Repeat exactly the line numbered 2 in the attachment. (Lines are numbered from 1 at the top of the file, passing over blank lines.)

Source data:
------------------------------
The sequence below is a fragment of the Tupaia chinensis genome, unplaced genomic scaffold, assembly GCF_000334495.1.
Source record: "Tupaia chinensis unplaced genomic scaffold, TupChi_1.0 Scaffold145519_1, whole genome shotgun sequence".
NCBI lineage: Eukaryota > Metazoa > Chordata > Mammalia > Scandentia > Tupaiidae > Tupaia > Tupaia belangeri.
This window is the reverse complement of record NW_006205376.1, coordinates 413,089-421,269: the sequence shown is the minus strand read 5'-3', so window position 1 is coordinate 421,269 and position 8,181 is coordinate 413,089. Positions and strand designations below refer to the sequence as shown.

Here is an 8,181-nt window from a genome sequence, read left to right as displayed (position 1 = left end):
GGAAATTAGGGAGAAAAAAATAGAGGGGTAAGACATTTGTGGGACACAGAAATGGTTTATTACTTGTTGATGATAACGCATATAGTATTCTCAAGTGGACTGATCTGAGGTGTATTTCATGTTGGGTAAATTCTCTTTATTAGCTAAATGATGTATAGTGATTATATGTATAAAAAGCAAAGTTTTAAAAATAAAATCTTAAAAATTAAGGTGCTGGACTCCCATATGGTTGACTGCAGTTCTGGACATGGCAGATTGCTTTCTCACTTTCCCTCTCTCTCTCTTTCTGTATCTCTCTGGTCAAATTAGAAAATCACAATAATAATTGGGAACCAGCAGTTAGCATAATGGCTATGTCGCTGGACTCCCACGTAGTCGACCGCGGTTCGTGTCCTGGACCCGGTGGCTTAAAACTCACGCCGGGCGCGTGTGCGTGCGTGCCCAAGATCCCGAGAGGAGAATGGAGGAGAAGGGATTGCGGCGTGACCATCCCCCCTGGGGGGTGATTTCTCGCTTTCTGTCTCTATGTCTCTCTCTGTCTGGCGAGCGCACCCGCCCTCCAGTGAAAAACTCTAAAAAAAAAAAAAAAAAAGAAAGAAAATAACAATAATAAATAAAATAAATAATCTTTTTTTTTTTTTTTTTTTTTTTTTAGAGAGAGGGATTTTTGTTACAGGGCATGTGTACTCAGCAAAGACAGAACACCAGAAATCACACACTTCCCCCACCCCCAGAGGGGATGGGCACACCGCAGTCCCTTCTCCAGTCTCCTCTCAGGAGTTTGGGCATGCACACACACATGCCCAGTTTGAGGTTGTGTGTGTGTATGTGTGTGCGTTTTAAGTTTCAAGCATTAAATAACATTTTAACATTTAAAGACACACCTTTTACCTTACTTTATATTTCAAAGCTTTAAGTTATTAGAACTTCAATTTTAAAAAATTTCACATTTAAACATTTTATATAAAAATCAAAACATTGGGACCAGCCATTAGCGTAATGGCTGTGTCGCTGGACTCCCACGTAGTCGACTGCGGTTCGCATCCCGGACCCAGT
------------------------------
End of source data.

Source record: "Tupaia chinensis unplaced genomic scaffold, TupChi_1.0 Scaffold145519_1, whole genome shotgun sequence".